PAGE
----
Researchers used coal waste and created sustainable concrete that will reduce energy demand and greenhouse gas emissions, according to a study published on July 12, 2018.
The study was conducted by the researchers at the Washington State University. This development will be able to tackle two major environmental problems at the same time by utilizing coal production waste and largely reducing the environmental impacts of concrete production. Researchers developed a strong, durable concrete, which comprises fly ash as a binder. Also, the use of cement is eliminated in this process.
5-8% of greenhouse gas emissions across the world are contributed by the production of traditional concrete, as the major ingredient in concrete requires high temperatures and high amount of energy for the production purposes. Moreover, fly ash, which is left over after burning of coal dust has now become a significant waste management issue in the U.S. The use of fly ash in concrete was not successful in certain studies, as the need for intense heating methods could not be eliminated in those studies. However, this research does not require intense heating methods.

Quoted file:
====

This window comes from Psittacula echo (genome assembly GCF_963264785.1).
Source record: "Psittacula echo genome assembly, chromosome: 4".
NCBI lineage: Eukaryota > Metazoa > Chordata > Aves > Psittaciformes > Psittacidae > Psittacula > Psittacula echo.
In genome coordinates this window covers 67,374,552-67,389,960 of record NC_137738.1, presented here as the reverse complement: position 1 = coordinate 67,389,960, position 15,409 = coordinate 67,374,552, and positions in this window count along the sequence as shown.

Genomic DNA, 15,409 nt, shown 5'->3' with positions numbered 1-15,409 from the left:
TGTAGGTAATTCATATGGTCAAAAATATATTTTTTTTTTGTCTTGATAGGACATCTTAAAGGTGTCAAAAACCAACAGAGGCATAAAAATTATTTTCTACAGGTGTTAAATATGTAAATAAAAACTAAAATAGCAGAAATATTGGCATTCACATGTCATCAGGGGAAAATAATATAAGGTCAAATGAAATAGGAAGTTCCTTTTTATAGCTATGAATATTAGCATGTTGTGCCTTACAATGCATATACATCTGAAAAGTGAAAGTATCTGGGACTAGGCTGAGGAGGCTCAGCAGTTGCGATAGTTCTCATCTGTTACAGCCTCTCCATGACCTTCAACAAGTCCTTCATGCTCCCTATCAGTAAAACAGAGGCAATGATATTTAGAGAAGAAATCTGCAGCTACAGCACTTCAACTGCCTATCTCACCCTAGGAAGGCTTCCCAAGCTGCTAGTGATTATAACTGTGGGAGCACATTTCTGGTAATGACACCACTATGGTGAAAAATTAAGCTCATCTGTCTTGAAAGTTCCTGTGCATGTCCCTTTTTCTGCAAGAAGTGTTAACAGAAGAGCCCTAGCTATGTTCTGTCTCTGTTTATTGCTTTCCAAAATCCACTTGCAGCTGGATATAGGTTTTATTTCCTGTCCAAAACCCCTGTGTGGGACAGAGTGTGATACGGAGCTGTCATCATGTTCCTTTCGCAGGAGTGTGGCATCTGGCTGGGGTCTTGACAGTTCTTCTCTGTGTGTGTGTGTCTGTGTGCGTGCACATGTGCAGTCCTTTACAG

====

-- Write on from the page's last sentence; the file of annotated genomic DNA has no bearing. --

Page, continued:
Another significance of this study is that nano-sized materials have been used by the researchers to engineer concrete at the molecular level. Graphene oxide was used for manipulating the reaction of fly ash with water and turning the activated fly ash into a strong cement-like material. The graphene oxide rearranges atoms and molecules in a solution of fly ash and chemical activators such as sodium silicate and calcium oxide. The process creates a calcium-aluminate-silicate-hydrate molecule chain with strongly bonded atoms that form an inorganic polymer network more durable than cement.
Moreover, the newly designed fly ash concrete was pervious, thereby allowing water to pass through it to replenish groundwater and to mitigate flooding potential. Furthermore, in the WSU campus test plots, the strength and behavior of the material were demonstrated by the researchers by varying the load and temperature conditions. Further infiltration tests and collection of data using sensors buried under the concrete are being conducted by the research team, hoping to soon commercialize the patented technology.